Today I rode in memory of someone I have no memories of because I didn't know him. Terry Brown was a member of the North Cheshire Clarion cycling club, the club I have belonged to for two years. I seldom ride with them, life and other activities taking priority, but for me they are more of a convenience. A Saturday ride of guaranteed distance and duration, with folk who keep a reasonably decent pace, and where someone else, crucially knows the route. It takes away the need to think about route planning or map following, and I simply get to ride my bike along only gently undulating roads with friendly folk.
It's a club now 300 members strong, after just four years of being. It has a nice feel to it. Nearly half that number showed up this morning to hold a minute's silence for one of our own. Oddly his death kind of hit me. It hit me because I of that "one of our own" sense. How could somebody do this to someone like me. And that's also the crux of it. This is a first for me, well, maybe two firsts. Firstly, the first first is that on hearing of his death I identified with him. Up until now it seems that every other death or life threatening injury I've heard about catapults my mind into thinking about their wife, partner, family. I identify with the bereaved person or the carer because that's mostly where I've been, that's the feelings I understand, and it's also a bit of a support for the underdog. Being a carer in those situations is brutal, simply brutal, and before I'd gone through it, my understanding of the sheer exhausting pain and devastation on an ongoing basis was just so limited. First hand experience has changed me. But this time, I identified with the man down. There but for the grace of god go I every time I commute to work. The second first was my suspended belief in the "how could this happen to someone like me". Nearly a decade ago now I stopped thinking "things like this don't happen to people like me". My brutal world told me to expect things like that to happen, or at least not to be surprised or phased in anyway when things unpleasant and unnecessary happen. Bad things happen to anyone. It's part of life. Yet here I was, thinking how could this happen to someone like me. I guess change is blowing through leafy canopy of my brain.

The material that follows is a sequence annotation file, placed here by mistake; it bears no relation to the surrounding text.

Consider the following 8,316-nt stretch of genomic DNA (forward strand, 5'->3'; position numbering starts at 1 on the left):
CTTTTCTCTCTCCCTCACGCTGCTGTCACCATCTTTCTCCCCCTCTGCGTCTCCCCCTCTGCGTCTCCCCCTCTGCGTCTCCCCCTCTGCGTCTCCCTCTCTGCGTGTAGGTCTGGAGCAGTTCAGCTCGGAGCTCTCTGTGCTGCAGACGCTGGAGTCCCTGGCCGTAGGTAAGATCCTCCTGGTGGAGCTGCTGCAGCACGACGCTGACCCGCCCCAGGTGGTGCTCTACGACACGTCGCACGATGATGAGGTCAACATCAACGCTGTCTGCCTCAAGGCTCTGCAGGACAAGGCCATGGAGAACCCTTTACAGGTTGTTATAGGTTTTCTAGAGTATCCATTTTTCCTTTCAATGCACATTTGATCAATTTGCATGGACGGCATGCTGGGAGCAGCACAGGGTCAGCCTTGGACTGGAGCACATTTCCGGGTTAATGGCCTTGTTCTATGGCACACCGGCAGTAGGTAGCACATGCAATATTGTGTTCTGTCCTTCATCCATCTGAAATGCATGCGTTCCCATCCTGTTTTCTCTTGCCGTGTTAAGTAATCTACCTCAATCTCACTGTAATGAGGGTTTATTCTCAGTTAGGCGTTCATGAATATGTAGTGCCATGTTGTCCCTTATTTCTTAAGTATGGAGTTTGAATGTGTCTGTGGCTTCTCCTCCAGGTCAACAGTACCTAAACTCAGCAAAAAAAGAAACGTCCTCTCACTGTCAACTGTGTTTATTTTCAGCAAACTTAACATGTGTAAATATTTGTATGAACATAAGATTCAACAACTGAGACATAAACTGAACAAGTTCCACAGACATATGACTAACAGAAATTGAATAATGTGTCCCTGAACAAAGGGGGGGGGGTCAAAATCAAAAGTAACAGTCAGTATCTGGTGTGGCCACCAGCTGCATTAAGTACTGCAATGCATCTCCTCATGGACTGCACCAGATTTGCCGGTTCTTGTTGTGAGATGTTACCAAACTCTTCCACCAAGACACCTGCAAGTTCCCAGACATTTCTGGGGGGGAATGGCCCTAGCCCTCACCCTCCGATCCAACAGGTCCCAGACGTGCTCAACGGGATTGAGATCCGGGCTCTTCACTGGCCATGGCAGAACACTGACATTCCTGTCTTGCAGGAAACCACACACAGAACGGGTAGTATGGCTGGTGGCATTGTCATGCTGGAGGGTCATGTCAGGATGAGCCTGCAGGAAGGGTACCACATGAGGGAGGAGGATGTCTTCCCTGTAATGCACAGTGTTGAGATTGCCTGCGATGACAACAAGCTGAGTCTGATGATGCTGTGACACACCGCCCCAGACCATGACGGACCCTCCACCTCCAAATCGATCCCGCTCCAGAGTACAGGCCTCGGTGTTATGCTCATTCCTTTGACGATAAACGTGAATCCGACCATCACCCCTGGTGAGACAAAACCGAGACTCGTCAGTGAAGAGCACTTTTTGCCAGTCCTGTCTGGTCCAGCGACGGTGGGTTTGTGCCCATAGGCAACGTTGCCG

The National Clarion have a motto of "No rider left behind" and they have an almost frighteningly organised system to make sure that they are true to that. We have various shouts of Tail and Pace to make sure those having a bad day don't get left behind. You kind of roll with the punches a little bit as to what's going to happen in the grupetto you have elected to join. Sometimes you all in military precision step on the pedals, and sometimes you dawdle along waiting for the person with the hangover / chest infection / six months off the bike / first time group riding / just not that fast. And nobody minds if the pace is slightly slower than advertised.
Today I selected my ride leader (we split into groups of 8) based on his physique. Short, carrying a bit of timber. He didn't look too fast. A group of mixed age range and body types, with mine the only female. I like riding with all male groups, I'll be honest, women tend to slow the damn thing down. I avoid girls. Over the course of the ride, we lost, by agreement, two riders. The first turned off for home realising it just wasn't happening for him. And the pace increased. We break formation at hills, and I think me panting past one of the other riders finished him off. We regrouped at the top of the hill, and he managed to get some words, one of which included "bonked" out, and he headed for home. Then it got interesting. The war of attrition had reduced 8 to 6. Who was going to be next, I wondered. My answer was the bearded dude next to me. Neither of us were capable of carrying out conversation as the pace started to punish us, but somehow when I saw him slipping behind I managed the yell of "pace" to get our leader to slow down. It was good, I wasn't the worst, I didn't represent womanhood badly I feel, staying in the group.
Interestingly, and I know I'm harping on, I find it increasingly weird that there's discussion and argument circling around on various cycling websites about how our cycling clubs don't cater for women. I don't know what other women are looking for from a club. I really like that my club caters for cyclists. I don't need anything special; I don't need help with punctures, I don't need a coffee stop, I don't need a wheel to sit on and I don't need to be given a pink option in the club kit.
What is it, I wonder, that women want?